I agree with bayard on this. However, of the idiomatic forms built on the word good, few make sense. AHD has them as:
as good as Practically; nearly: as good as new.
no good Informal 1. Worthless. 2. Futile; useless: It’s no good arguing with them.
to the good 1. For the best; advantageous. 2. In an advantageous financial position: ended up to the good.
but good Informal Used as an intensive: The pipe started to leak but good.
good and Informal Very; thoroughly: I’ll do it when I’m good and ready.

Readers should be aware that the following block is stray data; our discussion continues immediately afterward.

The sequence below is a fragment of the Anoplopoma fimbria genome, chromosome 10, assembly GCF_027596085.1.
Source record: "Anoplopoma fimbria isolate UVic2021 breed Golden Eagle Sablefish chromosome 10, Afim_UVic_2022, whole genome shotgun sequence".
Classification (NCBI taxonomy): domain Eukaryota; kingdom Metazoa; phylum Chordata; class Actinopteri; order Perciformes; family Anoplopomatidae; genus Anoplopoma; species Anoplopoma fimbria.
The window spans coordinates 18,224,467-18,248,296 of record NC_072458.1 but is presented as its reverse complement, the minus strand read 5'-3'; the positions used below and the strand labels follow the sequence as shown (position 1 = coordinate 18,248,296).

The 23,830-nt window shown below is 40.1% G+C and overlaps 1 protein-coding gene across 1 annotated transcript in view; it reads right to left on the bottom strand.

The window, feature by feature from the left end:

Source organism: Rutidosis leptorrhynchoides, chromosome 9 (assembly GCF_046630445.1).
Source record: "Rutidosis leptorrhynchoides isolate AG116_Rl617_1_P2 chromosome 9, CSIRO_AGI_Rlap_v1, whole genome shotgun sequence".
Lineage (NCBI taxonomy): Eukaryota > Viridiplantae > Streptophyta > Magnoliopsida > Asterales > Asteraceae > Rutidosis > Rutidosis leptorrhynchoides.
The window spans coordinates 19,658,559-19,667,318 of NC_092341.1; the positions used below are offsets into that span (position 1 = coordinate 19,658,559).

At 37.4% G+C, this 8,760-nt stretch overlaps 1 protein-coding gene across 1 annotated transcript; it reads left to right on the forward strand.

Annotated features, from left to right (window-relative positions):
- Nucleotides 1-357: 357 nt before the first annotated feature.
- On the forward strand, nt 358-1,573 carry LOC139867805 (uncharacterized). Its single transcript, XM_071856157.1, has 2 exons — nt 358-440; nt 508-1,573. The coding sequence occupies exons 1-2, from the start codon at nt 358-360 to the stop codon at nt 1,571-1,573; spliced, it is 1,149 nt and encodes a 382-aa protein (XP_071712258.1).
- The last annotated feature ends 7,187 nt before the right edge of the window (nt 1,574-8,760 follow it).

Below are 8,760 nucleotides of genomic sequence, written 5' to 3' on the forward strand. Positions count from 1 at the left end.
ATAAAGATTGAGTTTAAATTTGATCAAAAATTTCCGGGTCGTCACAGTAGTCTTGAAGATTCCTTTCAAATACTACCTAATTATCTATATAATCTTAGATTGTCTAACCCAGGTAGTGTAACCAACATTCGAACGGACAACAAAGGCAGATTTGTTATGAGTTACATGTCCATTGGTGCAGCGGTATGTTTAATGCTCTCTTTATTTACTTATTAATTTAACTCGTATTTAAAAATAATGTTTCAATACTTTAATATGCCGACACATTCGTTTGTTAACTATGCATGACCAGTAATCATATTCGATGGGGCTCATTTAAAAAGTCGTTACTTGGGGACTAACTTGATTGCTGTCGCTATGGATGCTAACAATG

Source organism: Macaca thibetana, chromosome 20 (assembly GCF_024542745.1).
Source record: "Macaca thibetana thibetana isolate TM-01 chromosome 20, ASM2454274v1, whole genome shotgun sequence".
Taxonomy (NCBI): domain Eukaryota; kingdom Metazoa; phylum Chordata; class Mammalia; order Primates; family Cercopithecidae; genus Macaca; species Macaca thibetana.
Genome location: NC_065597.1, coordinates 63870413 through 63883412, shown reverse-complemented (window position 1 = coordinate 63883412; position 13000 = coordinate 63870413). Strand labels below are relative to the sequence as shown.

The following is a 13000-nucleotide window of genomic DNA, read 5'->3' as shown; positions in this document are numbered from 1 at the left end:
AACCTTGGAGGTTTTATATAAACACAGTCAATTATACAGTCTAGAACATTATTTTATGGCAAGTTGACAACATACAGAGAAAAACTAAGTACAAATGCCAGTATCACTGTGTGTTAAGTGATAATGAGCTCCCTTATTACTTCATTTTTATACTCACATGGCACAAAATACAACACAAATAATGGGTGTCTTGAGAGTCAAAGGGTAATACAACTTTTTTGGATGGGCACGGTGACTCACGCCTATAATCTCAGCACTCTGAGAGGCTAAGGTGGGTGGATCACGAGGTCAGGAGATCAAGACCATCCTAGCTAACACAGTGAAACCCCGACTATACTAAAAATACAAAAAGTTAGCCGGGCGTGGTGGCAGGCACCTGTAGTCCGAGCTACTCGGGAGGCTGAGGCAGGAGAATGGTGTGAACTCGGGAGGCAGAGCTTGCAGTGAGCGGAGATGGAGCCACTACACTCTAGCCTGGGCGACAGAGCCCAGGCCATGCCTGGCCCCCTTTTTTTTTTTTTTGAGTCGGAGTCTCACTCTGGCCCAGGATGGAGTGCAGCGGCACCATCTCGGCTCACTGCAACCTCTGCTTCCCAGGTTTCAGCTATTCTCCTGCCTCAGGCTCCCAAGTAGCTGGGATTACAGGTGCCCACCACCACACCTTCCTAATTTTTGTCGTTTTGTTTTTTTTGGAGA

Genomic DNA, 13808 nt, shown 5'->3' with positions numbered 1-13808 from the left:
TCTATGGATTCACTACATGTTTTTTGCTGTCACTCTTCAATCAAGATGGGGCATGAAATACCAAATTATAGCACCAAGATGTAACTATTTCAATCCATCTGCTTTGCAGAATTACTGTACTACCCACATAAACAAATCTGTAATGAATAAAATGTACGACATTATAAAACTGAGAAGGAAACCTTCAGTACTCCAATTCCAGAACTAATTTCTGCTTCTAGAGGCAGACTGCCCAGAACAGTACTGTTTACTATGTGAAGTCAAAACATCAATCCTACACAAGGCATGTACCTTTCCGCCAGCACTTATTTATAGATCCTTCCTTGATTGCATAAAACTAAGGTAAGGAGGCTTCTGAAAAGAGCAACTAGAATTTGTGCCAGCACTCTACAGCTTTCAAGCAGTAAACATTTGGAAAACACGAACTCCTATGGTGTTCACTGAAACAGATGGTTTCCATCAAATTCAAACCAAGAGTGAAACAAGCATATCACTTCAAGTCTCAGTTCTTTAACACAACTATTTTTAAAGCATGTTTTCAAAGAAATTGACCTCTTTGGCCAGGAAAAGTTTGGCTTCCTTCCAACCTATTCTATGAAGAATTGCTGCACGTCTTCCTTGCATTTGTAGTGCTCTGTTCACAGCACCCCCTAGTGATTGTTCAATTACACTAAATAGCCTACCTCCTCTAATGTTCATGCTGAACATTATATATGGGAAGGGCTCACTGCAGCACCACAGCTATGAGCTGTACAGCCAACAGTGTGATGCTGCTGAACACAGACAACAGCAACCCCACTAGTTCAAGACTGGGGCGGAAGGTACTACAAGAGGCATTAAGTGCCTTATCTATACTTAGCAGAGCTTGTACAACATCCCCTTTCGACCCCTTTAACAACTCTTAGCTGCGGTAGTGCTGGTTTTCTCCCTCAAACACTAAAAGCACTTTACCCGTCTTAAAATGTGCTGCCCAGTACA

for good Permanently; forever: I’m moving to Europe for good.
The first three (I’ve regrouped them) make a kind of literal sense. The last three (including the phrase under consideration here) do not.
Certain not-for-profit agencies in my Nothern US rust-belt city are using the phrase “In the City for Good” playing on its literal and idiomatic readings. We’re in the city doing good and we’re not leaving.